Tracy, excellent thread I discuss this with my students all the time. Although trauma is a " glory " call anyone can be proficient immobilize, oxygen, maintain airway, lung sounds and a blood pressure and transport to a trauma surgeon.
For a medical call you have to " diagnose " the complaint and then treat the illness appropriately, and transport to the hospital that will provide the patient with the best service ( not all of our receiving hospitals are stroke centers or have cath labs ).
I understand the challenge of medical calls for the medics in the crowd. You have a multitude of diagnostic toys to play with, and a much wider variety of treatment modalities than a BLS provider who has but O2, ASA, EpiPen, Nitro, AED, reassurance and transport.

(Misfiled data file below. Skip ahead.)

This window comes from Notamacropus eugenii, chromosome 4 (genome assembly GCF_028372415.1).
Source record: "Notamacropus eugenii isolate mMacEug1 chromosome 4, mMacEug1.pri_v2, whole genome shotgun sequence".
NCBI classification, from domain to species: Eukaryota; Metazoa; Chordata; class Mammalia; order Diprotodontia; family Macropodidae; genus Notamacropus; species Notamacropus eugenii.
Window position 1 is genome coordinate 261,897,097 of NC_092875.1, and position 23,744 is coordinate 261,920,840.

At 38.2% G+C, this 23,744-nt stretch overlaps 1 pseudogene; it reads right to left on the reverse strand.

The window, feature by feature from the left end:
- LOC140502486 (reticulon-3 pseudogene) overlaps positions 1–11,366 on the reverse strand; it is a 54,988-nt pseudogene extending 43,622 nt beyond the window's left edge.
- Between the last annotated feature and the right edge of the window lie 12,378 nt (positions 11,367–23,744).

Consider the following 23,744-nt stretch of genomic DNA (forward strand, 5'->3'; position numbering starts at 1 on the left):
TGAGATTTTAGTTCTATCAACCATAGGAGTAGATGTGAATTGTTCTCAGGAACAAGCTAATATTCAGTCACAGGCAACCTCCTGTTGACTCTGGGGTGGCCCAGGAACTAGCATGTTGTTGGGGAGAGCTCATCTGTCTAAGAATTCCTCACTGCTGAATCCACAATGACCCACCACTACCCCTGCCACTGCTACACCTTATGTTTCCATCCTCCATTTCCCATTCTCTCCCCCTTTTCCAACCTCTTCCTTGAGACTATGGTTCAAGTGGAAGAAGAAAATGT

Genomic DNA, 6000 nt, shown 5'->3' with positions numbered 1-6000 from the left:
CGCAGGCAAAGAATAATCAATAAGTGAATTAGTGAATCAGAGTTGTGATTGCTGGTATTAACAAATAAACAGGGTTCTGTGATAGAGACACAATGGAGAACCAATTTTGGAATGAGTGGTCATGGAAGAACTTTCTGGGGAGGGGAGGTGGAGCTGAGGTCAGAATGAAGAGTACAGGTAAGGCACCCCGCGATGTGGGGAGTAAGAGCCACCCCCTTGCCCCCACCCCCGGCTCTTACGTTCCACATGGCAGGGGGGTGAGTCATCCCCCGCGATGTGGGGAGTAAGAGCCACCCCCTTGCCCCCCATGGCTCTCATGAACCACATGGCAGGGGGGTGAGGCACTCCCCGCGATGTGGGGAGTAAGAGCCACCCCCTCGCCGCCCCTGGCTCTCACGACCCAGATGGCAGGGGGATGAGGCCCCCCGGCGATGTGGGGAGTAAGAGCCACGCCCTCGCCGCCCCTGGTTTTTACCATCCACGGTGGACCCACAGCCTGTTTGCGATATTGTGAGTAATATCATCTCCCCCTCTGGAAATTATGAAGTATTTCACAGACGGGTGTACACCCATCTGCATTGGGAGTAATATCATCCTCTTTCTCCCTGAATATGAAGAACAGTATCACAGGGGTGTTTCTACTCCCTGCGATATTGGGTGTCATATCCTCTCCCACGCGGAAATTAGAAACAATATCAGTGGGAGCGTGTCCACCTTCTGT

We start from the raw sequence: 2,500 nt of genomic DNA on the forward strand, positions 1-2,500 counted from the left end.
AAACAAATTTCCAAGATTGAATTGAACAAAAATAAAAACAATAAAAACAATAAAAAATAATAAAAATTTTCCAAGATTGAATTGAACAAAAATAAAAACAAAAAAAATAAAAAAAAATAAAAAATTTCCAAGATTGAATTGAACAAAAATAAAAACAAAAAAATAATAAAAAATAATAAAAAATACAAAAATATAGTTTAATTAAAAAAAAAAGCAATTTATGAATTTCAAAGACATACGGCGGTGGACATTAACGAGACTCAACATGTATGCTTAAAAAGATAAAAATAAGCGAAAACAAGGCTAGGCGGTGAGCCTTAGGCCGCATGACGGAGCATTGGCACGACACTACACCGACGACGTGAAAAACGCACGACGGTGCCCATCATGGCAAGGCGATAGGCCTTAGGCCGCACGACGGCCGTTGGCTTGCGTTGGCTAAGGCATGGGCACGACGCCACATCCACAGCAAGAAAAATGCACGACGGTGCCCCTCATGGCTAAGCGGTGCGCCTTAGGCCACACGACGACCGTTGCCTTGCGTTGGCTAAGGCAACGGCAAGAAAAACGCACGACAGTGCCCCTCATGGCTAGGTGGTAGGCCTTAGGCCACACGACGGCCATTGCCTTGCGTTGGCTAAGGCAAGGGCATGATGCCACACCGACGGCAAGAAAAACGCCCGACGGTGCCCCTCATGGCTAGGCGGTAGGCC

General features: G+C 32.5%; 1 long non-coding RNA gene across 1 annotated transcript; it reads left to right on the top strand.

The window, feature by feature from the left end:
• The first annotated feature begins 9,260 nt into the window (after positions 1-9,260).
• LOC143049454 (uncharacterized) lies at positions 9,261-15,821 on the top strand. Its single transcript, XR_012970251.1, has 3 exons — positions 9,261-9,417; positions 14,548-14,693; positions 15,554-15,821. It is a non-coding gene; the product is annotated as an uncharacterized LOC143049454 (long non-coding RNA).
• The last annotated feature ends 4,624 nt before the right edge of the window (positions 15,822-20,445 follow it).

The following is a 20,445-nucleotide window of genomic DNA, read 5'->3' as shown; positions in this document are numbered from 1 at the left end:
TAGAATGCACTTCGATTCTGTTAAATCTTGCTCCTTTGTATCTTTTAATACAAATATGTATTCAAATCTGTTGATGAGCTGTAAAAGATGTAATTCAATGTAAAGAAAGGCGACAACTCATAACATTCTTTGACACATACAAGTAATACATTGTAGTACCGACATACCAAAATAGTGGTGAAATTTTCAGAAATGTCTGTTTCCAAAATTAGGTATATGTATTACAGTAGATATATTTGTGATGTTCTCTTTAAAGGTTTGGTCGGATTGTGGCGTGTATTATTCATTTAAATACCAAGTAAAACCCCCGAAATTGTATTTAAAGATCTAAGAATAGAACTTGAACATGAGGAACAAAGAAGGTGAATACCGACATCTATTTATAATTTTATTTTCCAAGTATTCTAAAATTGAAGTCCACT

I find we in the BLS world get to stretch more when dealing with trauma if it's other than our typical OPFDGB "old-person-fall-down-go-boom" call, or a just plug the leak, scoop and run call like they do in the "big city". Outside of the city there is a multitude of messes people get themselves into that all present their own special challenges. How are we going to gain access, package and prep for transport, disentangle, etc? And for each phase of the call there are different tricks and tools to be used.
So I come down firmly in the Trauma Junkie camp.
If we get a medical I do the ABC's, assess, make the patient comfortable and make sure they already called the guys with the drug boxes. Dave C.